So far this year, about 250,000 people have filed their taxes with the IRS, and fewer than 100 of those returns show any gains or losses from investments in cryptocurrency. That’s less than 0.04%.
The striking new numbers come from a study by Credit Karma Tax, a US tax preparation service.
According to Reuters, a company representative at Credit Karma says that “given the popularity of bitcoin and cryptocurrencies in 2017, we’d expect more people to be reporting.”
So far, the IRS has not released a comment on the study.
The IRS currently categorizes cryptocurrencies as property. This means each and every trade is considered a sale of property for cash, and money made or lost from every trade must be reported as a capital gains or loss.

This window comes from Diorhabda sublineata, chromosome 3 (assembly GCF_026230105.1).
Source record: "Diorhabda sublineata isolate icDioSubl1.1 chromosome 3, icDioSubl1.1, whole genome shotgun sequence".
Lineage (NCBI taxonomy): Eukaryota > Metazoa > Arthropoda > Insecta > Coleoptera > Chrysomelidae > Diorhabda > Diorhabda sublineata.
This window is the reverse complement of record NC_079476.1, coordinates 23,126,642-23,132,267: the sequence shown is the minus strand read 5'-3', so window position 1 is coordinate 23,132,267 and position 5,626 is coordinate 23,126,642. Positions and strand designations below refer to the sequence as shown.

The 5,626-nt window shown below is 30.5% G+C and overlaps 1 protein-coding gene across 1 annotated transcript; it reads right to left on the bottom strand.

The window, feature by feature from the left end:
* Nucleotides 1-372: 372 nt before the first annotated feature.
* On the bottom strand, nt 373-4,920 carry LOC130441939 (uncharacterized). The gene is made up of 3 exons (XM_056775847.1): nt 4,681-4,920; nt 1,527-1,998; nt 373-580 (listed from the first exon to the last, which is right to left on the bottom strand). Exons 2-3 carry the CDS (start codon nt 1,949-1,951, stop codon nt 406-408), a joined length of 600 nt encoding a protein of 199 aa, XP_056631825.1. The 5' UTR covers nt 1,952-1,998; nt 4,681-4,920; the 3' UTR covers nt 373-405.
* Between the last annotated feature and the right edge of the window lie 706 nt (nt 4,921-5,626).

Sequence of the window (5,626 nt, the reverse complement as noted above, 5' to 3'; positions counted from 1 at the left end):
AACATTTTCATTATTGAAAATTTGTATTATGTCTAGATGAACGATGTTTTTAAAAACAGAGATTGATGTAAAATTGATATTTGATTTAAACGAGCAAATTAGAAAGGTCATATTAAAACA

A recent large-scale survey of more than 5,000 people showed about six in 10 Americans have heard of Bitcoin. Five percent of those surveyed said they currently own Bitcoin. Assuming all the Bitcoin holders traded in 2017, generating gains or losses, and with a sample size of 250,000 tax filers, roughly 12,500 may need to report their cryptocurrency investments.
Credit Karma says about a million people used their service to file taxes last year, which makes them the fifth largest e-filing service in the US.[the_ad id="35621"]